Car shoppers who are looking for the lowest used car prices in private or public sale situations can think about some of the big differences between purchasing on a dealer’s lot or used car classified ads to secure a deal from an individual seller. Dealer lot sales and private sales are two very different types of used car transactions. Knowing more about how they differ will help buyers with a budget to make decisions about where they will go to get their next vehicle for the best used car prices available.
Dealer's Lot and Private Party Sales: Classes of Used Auto Transactions
The vast difference between dealer’s lot prices and private prices is reflected in common car pricing tools like the Kelley Blue Book web site. On the Kelley site, users enter particular information about a car to get an accurate assessment of its current value. A brief look at the site will reveal that Kelley offers multiple sale price estimates. One of these is a "dealer's suggested price" and another is a "private party value". These two prices differ so much because of how used car dealerships generally work.
One of the main reasons that dealer lot values are higher for used cars is because of the process figured into offering up one of the vehicles for sale. Dealerships typically involve themselves in detailed inspections of incoming cars, and even refurbish them by changing out problematic parts before putting them on the lot. Customers of honest dealerships know they are getting cars that have been approved for sale by the lot owners and technicians. They get no such assurance from a private party sale, where someone with the title for a vehicle is simply looking to get rid of it by any means.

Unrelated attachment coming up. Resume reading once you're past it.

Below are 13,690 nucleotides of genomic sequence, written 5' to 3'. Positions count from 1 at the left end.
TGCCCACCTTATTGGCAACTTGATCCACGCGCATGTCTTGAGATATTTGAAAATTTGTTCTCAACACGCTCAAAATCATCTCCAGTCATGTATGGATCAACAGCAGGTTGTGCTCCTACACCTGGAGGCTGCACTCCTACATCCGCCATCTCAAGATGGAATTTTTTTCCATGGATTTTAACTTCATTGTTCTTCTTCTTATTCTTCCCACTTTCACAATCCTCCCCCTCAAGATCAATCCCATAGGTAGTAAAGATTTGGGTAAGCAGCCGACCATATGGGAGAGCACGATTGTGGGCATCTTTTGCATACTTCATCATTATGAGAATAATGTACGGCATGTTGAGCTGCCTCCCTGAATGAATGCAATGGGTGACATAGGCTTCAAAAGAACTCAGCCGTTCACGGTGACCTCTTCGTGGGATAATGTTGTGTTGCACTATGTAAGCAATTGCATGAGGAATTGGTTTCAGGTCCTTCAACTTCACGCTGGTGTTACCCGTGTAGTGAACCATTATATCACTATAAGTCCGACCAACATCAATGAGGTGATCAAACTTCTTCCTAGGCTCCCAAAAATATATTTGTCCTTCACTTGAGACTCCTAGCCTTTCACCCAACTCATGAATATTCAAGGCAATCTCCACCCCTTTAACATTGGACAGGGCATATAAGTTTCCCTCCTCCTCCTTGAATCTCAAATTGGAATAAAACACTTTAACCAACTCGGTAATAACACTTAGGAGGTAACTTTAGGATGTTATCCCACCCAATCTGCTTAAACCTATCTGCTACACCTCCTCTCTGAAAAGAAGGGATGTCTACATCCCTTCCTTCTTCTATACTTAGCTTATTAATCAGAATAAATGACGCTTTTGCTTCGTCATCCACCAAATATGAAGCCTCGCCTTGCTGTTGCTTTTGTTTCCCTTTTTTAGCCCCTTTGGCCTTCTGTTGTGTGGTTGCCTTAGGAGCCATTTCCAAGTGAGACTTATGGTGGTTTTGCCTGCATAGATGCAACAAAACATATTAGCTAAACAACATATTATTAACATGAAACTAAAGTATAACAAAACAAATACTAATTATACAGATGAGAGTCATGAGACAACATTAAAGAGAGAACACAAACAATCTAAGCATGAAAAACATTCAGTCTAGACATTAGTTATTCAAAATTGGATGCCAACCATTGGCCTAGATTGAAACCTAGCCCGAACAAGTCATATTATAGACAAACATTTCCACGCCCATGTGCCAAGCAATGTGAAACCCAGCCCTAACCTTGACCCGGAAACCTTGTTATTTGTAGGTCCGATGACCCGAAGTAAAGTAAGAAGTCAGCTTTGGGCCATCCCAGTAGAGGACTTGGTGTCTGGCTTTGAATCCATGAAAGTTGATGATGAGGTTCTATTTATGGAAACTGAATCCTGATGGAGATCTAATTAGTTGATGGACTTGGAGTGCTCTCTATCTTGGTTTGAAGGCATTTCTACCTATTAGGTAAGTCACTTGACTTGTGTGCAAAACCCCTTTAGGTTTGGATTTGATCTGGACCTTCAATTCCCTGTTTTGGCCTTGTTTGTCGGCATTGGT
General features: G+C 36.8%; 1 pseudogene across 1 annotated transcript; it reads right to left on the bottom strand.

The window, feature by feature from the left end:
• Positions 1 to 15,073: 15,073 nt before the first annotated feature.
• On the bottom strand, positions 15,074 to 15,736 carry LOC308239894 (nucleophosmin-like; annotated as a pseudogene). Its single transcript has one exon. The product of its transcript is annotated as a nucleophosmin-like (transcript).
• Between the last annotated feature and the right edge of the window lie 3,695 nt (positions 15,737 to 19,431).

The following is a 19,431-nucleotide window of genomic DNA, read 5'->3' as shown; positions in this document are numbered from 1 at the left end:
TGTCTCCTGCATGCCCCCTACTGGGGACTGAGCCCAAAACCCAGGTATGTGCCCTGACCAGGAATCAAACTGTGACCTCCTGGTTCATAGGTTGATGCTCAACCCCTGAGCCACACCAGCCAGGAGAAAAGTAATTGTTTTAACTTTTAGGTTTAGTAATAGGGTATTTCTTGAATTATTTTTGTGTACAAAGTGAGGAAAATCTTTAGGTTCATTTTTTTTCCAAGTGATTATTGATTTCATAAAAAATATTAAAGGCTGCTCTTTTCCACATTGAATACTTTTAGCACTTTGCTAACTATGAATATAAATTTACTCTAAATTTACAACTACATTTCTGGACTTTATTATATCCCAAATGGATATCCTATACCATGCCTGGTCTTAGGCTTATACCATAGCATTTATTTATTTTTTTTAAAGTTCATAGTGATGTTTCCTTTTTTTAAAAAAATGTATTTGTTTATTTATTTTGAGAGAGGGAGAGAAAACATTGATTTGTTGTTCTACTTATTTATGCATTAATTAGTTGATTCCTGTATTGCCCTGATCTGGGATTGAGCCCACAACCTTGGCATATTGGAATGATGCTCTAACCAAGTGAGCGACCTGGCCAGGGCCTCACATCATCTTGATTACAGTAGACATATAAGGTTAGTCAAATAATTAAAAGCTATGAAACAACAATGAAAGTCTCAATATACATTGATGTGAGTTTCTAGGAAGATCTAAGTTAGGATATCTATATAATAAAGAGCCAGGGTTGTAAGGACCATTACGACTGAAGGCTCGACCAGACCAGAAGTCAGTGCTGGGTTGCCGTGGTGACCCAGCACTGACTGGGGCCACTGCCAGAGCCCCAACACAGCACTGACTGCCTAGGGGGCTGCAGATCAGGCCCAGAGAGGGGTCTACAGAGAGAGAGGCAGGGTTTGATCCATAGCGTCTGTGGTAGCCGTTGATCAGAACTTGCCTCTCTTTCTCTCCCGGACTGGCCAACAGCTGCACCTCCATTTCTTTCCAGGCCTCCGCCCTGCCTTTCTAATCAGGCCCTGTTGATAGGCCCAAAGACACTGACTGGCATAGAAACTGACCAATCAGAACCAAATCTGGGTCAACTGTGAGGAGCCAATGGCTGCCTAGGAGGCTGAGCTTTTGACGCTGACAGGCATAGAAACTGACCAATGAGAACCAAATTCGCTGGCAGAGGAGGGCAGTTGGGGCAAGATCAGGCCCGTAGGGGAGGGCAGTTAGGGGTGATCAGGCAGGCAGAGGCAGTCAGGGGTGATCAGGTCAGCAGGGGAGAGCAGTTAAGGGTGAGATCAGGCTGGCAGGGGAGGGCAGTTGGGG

Dealers also offer limited warranties for many used vehicles, which adds to the value for a deal and increases auto dealer pricing.
Another reason why newer pre-owned vehicles may be more expensive at the dealer's lot has to do with how the customer pays for them.
Auto financing is hugely popular in today's used car world. It's increasingly common for individuals and households to buy cars they can't fully purchase with cash on hand. As a result, individual used car dealers have become effective lending agents who help broker deals between an individual shopper and a large bank or other financial firm. Some dealerships provide their own loans from an available pool of cash, but according to some auto experts, this is less common than the dealership acting as a facilitating third party for an auto loan.
Some customers have issues buying and financing cars through dealerships. Customers accuse dealers of "padding" the financing agreement in order to extract additional money from it. This is often called dealer reserve or dealer markup. Many consumer advocates see this process as dishonest, simply because the higher sale cost of the vehicle should satisfy all of the dealership’s cost and profit margin. Many feel that the dealership should not make additional money off a financing agreement unless it is the actual lender.
How to Get the Car You Want, Cheap
A general strategy for buyers who want the cheapest cars is to buy from a private seller, with cash. Those who are knowledgeable about cars can inspect sale offers themselves, offer bottom dollar, and press the private seller for a sale below the original requested value. This is one way to drive away in the car you want for less.
Think about all of the above when you are selecting dealer’s lot or private sale offers for a used vehicle.